Zionsville Community Schools

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Referendum Information » ZCS Situation - Managing Increasing Enrollment

ZCS Situation - Managing Increasing Enrollment

Increasing Student Enrollment

Families want to raise their children here. Eagle and Union Townships of Boone County are welcoming family-oriented communities that are no longer well-kept secrets.   The positive, safe, livable atmosphere of our school communities creates a beautiful context for those looking for the perfect place to call home.

 

Just northwest of Indianapolis is Zionsville Community Schools (ZCS) - one of the top-performing K-12 educational institutions in the state of Indiana. Engaged parents, hard-working students, innovative instruction, small class sizes and highly trained educators elevate the academic and other growth opportunities for youth served by Zionsville Community Schools.

 

Within our school corporation boundaries lie two fast growing communities, Zionsville and the Eagle Township portion of the Town of Whitestown. Their combined population has more than doubled since 2010. Many of the families enrolling in our schools tell us our reputation is the foremost reason they moved here. As a result, our enrollment has increased by 3,000 students since 2006 to 7,300. And growth will continue. A demographic study by the Indiana Business Resource Center at the IU Kelley School of Business projects enrollment growth of 200+ new students each year for the coming decade.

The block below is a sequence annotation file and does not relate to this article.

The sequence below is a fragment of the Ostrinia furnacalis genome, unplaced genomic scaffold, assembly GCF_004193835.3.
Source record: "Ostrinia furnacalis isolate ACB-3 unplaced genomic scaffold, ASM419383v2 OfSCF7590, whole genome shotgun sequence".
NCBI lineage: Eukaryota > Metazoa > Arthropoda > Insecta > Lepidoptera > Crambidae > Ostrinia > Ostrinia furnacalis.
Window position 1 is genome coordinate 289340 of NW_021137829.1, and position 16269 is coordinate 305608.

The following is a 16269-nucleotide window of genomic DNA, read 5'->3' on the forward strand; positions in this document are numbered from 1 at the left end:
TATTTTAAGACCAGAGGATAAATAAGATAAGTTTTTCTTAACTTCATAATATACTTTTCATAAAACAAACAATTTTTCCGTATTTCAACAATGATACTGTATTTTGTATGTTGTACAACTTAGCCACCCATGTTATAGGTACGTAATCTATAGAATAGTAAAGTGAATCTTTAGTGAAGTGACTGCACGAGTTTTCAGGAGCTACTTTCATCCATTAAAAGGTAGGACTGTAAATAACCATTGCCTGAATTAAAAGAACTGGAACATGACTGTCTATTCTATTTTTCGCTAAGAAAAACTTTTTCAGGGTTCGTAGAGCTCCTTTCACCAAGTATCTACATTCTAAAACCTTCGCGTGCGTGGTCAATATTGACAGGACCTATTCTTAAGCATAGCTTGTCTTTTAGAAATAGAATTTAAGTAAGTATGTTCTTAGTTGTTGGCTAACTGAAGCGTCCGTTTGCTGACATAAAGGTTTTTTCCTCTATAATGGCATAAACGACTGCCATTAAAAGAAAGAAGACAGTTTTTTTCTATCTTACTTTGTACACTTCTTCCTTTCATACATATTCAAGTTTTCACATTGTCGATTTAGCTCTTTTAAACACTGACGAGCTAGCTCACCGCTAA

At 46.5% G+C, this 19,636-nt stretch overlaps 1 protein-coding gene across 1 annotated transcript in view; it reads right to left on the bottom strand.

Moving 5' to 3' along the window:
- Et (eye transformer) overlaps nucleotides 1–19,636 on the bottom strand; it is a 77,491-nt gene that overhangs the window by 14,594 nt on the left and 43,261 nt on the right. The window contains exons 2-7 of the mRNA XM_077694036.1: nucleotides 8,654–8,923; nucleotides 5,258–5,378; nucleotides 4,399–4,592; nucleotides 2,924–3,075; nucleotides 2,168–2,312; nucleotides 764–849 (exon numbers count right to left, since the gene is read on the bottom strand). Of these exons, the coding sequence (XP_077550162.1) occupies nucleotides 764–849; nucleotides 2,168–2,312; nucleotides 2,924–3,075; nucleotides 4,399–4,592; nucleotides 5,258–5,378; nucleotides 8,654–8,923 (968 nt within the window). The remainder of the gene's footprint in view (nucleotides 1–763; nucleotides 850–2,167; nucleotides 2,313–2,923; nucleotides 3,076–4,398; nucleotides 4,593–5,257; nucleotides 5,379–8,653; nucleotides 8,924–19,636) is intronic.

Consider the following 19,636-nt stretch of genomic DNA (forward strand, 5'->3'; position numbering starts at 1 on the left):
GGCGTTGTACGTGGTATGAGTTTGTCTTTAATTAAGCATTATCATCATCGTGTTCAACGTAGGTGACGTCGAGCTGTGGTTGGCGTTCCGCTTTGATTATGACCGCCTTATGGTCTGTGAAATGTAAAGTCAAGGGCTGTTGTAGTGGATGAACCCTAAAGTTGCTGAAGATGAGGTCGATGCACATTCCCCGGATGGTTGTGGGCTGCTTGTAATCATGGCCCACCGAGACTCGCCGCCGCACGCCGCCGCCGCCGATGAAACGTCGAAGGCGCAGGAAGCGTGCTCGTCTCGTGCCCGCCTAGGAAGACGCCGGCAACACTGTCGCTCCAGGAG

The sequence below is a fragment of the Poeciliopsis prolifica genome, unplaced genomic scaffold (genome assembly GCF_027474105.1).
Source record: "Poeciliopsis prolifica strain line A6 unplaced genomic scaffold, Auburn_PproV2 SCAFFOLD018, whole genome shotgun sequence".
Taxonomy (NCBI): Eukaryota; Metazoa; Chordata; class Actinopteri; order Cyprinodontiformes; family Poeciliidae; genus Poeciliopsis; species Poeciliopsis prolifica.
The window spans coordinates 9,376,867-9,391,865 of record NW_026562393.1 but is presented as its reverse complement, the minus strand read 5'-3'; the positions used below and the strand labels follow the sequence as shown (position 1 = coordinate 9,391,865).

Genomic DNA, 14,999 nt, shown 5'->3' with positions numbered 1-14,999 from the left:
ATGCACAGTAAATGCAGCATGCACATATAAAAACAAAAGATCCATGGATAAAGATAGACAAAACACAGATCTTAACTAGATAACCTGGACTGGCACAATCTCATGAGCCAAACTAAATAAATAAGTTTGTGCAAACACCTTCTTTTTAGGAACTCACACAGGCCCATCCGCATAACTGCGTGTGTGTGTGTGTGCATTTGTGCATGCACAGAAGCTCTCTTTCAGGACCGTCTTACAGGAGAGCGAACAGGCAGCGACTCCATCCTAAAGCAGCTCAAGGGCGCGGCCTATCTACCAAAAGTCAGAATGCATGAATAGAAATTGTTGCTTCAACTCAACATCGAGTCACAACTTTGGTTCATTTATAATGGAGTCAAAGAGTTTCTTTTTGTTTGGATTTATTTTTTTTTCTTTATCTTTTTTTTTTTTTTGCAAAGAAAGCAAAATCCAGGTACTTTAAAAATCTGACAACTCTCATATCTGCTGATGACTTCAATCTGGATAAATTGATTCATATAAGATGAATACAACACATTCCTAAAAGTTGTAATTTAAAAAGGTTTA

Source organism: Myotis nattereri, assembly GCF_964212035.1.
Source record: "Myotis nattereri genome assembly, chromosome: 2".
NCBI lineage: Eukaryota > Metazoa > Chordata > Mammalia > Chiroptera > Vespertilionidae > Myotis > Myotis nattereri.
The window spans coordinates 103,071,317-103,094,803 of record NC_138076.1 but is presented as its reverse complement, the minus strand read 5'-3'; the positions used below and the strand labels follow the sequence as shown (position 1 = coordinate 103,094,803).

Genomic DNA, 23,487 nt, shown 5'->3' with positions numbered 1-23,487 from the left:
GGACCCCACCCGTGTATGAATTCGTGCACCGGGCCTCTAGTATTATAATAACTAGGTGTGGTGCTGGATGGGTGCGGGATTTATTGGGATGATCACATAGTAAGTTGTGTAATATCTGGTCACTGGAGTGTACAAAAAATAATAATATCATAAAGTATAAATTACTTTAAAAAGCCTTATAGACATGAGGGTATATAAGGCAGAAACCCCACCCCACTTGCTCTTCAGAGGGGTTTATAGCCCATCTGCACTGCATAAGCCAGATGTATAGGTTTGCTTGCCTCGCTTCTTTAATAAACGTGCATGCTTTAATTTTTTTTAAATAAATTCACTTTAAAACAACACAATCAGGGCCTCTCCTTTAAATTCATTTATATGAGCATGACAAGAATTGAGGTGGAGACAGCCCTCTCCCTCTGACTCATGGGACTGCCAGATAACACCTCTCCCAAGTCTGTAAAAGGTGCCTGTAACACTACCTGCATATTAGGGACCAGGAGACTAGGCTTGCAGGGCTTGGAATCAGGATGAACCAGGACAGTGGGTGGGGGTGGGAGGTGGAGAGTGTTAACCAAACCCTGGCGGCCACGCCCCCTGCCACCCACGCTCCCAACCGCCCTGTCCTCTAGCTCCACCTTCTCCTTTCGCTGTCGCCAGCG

Facility Challenges

Previous ZCS leadership planned ahead and we haven’t needed major facility changes since our last construction bond in 2005. Now, enrollment growth is having a real impact on school operations. Partnerships with Skillman Corporation and Fanning Howey Architects have yielded years of comprehensive study regarding facilities care and capacities. Facilities studies show that all of our elementary schools will be full by 2023. Some will be at or over capacity much sooner than that, with one projected to hit 105% of capacity by August of 2019.

 

Zionsville Community High School (ZCHS) has already outgrown hallways, cafeteria space and lockers, and is nearly out of classroom space. By 2023, ZCHS is estimated to be short 32 classrooms.

 

School Revenue Challenges

Savvy debt management (strategic refinancing in 2014 and no construction debt for 15 years), tax rate reduction (20% since 2014), and other research and planning involving finance experts who live here and do work throughout the region have yielded clean external audits and the highest credit rating of all Indiana school districts.

 

Our success comes despite being the lowest funded school district in Indiana, receiving the lowest state funding amount on a per pupil basis of any school district in the state. Indiana funding from our 2012 operating referendum (which was approved by voters in 2012 and extended in 2015) is supporting about one-third of our teaching positions.

 

Board Considers Solution Options